What you shouldn't buy your kids for Christmas

This is a special feature from my mother, Beth Wechsler, LICSW.

Even when it's not the holidays, we're awash in consumer goods both practical and frivolous. It's hard enough to decide on a thoughtful and useful gift for someone, much less your children. Here are four toys now on the market that you don't have to think twice about skipping:

  • An electric bicycle for your 6-year-old. Just what American children need, one more activity they can do without moving.
    • Bratz dolls -- buy one get one free this week at K-Mart. Unless your daughter is in training to be a hooker, one Bratz doll is too many.
    • Mattel's I Can Play Guitar System. Playing an instrument isn't an instant event. Why reinforce our immediate gratification culture?
    • My personal favorite, The Polly Rocket Race to the Mall (I kid you not) playset. You pay $29.99 plus tax so that your children can be reminded on Christmas morning to hurry back to the mall.

    From the vantage point of both a mother and a children's therapist, here (with the possible exception of the Bratz dolls which unfortunately may have a longer life cycle) is how these toys will function. They will be ripped out of their wrappings in one one hundredth of the time it took to buy the wrapping paper and do the wrapping, put aside while the other toys are rapidly revealed, played with briefly and then added to the universal American household problem -- clutter. That, by the way, is the least of the issue.

    I'll never forget the sign at the gateway to Camp Merriwood, which said, "Fun with a Purpose since 1952." I thought it was ridiculous, back in my preteen years, but actually it was true. Fun does have a purpose. Play has a purpose. Ninety percent of what is being sold for children's toys this Christmas defeat the purpose of play.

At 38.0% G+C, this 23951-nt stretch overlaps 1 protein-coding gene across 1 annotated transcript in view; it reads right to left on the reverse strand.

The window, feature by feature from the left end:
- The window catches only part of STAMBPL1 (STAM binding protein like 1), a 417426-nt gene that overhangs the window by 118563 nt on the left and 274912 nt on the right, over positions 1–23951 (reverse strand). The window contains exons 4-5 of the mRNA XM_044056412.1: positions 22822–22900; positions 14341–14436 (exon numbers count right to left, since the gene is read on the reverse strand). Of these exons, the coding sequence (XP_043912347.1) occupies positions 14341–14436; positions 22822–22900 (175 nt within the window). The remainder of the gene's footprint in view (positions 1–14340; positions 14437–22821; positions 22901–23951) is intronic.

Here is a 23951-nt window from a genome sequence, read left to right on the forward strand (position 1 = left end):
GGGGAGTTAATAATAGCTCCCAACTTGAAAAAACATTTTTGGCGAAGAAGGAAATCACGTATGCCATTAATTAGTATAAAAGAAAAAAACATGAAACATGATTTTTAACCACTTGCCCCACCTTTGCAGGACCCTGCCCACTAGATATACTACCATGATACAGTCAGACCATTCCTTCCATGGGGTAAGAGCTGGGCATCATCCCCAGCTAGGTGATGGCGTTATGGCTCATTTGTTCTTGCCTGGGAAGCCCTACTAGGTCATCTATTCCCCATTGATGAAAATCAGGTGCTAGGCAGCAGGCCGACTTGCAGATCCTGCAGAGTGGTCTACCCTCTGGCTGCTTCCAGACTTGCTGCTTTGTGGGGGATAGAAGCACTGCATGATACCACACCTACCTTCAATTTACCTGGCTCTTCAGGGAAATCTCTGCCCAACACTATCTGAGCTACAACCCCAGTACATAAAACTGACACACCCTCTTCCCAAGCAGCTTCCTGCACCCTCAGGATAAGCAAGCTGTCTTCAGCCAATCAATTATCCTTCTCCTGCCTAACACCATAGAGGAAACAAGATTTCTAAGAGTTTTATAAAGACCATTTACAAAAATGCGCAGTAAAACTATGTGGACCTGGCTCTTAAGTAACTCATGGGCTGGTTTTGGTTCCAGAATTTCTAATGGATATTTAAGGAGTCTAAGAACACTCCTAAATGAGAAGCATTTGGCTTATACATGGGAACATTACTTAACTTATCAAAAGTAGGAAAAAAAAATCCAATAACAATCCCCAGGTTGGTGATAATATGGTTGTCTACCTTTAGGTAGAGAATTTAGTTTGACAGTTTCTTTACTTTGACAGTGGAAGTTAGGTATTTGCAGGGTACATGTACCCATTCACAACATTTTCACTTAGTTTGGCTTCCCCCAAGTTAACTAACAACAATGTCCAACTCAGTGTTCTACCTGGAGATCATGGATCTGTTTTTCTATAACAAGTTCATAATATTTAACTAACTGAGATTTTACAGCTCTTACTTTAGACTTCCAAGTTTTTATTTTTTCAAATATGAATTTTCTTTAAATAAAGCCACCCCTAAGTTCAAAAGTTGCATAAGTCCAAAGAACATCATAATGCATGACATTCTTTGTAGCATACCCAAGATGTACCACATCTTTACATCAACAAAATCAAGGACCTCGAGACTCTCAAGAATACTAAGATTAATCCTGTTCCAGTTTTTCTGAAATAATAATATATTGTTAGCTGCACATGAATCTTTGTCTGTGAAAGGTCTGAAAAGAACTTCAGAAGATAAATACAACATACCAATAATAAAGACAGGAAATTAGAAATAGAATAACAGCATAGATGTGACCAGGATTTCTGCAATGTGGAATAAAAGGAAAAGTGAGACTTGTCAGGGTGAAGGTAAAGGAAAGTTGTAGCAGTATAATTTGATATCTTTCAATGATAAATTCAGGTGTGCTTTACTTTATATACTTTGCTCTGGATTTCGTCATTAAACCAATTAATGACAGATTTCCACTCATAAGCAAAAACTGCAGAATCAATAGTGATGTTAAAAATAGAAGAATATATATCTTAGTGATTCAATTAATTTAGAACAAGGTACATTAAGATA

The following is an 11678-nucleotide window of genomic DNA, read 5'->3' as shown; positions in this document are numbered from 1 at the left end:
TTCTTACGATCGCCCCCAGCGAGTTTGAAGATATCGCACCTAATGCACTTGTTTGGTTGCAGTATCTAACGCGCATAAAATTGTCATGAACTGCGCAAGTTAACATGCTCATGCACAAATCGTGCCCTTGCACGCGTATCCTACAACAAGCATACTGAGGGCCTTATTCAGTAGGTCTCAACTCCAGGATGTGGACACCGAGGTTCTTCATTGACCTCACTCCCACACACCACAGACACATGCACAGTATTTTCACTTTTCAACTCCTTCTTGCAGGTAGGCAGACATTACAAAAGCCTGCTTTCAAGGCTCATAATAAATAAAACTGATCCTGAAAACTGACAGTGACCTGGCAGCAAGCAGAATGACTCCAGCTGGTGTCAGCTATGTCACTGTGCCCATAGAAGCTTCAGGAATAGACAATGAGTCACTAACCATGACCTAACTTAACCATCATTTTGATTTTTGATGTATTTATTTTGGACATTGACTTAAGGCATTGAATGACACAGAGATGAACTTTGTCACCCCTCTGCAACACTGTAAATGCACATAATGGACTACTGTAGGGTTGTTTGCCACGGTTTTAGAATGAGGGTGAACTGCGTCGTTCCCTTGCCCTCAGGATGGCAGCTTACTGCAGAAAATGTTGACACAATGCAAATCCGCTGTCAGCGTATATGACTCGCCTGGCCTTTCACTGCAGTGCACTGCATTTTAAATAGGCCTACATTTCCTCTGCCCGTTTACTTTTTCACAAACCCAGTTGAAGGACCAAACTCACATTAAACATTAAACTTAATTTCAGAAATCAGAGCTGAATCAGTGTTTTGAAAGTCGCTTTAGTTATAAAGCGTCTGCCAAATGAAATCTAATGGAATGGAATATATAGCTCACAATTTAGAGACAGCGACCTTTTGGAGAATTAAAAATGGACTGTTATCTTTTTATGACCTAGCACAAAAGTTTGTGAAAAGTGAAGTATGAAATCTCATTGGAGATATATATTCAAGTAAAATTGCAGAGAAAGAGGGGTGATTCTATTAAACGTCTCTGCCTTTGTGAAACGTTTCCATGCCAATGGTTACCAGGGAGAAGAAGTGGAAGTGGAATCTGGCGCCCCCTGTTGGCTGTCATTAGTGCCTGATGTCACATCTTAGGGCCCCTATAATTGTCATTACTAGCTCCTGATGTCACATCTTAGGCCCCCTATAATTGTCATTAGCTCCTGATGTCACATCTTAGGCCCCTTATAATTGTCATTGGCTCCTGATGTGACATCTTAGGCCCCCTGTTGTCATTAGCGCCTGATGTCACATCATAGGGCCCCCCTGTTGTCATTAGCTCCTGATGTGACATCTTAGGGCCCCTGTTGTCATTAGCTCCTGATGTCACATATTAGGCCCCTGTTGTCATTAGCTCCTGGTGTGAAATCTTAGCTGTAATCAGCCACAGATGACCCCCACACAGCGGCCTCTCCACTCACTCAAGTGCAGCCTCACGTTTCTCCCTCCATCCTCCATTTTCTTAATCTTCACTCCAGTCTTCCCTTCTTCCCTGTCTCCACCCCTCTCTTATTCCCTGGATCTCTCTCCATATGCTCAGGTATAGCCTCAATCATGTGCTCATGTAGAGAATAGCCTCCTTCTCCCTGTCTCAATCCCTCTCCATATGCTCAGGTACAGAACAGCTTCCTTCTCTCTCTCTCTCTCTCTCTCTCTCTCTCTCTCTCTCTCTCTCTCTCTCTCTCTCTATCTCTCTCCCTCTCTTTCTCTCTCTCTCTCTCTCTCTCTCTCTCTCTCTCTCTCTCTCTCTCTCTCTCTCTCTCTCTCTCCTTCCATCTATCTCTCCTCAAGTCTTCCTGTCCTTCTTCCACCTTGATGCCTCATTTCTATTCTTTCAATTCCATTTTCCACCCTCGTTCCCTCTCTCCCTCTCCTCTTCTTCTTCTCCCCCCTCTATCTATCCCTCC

I don't mean to sound laborious, as if play was one more thing to cross off the "to do" list. Play is in fact the work of childhood -- though we seem to have forgotten this across the board. Children's sports aren't play anymore - they're structured activities run by adults. Then there are "lessons." I don't mean a piano lesson once a week -- I mean the race from one lesson, sport and club to the next, with after-school schedules so crowded that parents and kids arrive home either too stressed or too exhausted to do more than eat something instant in front of the television set. Then it's onto homework, but that's another story.

    Kids are supposed to play, and toys are something they're supposed to play with and on, not something to watch, sit on or operate with buttons. Good toys engage a child's attention more than once, good toys are engaged with creatively and are often used for what once upon a time was called, "Make Believe."

    What this means is that the news is good -- the best toys mostly don't cost a whole lot and they aren't made of eleven colors of plastic so they aren't even ugly.

    Things to consider:
    • Crayola Crayons - 48's or 64's - markers or pencils - drawing pads, an assortment of coloring books. Glitter. Other art supplies.
    • A recorder with an instructional DVD.
    • Blocks, Legos, Play Mobil toys.
    • Child dolls (a novel concept) and stuffed animals that don't do anything except look cute and feel good to hold.
    • Child-size kitchen sets.
    • High interest books.
    • Board games - and, all right, computer games for kids over 10.
    • Hot Wheels and fire trucks
    • Starter collection sets.
    • A tent and sleeping bag that can be set up immediately.
    • Sports equipment.
    IF, IF, IF a puppy or kitten is on your list, Christmas Day can reveal a photo of the pet, maybe a DVD about puppies, a book all about the particular breed and maybe a "What Shall We Name the Baby" book -- since pets seem to have people names now. Every animal rescue group will tell you that Christmas Day is not the day to bring an animal home.

    COST: a fraction of what you will spend if you pay attention to what the "in" toys are this year.

    REWARD: Children going about the business of childhood.
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